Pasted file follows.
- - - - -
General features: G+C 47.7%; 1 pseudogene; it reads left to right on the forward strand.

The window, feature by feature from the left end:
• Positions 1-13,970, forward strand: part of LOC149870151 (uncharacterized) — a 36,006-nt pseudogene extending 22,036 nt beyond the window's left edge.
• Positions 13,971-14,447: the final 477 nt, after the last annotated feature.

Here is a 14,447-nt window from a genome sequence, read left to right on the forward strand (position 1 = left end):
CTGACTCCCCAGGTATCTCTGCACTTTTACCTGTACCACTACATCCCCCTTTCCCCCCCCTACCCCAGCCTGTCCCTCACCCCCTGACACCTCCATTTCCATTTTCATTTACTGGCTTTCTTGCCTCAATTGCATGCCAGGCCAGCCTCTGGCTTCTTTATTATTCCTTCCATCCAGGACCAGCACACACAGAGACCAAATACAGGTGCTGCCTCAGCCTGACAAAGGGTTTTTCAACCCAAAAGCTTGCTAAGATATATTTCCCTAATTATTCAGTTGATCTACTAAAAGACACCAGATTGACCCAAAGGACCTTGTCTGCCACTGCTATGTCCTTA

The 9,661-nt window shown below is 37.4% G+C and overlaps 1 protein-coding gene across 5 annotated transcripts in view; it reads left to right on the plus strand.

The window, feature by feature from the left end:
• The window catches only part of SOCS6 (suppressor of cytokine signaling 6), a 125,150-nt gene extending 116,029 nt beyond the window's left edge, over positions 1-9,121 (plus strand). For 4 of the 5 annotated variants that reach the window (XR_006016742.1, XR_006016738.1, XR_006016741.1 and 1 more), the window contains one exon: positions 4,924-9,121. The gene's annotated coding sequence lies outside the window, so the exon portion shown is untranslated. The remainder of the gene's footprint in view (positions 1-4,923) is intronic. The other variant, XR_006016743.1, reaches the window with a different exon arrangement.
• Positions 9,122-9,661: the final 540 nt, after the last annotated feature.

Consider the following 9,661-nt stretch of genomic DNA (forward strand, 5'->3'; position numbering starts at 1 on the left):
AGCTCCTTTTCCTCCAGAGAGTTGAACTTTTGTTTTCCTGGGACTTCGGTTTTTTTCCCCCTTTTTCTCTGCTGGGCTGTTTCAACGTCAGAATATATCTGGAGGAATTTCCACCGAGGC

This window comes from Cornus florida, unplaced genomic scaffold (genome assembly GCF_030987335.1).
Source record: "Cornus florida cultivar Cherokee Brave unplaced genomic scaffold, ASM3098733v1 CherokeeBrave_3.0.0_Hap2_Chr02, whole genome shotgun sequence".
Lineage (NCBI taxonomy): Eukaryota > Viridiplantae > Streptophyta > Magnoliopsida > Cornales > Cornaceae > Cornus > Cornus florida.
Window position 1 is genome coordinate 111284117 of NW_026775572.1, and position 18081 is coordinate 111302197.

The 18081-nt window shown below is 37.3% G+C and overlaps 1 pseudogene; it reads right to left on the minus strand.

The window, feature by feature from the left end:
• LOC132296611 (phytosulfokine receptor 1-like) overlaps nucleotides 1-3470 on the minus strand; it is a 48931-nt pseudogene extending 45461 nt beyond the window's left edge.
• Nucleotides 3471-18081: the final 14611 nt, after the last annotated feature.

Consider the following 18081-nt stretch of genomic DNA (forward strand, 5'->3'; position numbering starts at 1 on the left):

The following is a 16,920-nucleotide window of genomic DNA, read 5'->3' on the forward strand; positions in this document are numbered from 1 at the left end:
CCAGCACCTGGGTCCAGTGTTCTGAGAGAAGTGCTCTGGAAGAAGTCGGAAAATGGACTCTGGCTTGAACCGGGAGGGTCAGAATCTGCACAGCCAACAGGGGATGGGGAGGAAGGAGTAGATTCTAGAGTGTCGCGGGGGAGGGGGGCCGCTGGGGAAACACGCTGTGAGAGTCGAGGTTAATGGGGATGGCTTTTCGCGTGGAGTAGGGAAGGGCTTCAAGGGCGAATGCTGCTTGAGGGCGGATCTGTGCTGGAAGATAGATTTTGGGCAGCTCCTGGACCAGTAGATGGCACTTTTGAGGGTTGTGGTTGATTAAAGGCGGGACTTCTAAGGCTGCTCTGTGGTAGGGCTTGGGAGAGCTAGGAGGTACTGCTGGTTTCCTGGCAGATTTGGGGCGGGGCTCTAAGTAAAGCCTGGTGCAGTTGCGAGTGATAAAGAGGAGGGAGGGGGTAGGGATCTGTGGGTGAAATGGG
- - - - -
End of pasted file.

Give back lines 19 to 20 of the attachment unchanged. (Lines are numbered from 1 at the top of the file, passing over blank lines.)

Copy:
• LOC132296611 (phytosulfokine receptor 1-like) overlaps nucleotides 1-3470 on the minus strand; it is a 48931-nt pseudogene extending 45461 nt beyond the window's left edge.
• Nucleotides 3471-18081: the final 14611 nt, after the last annotated feature.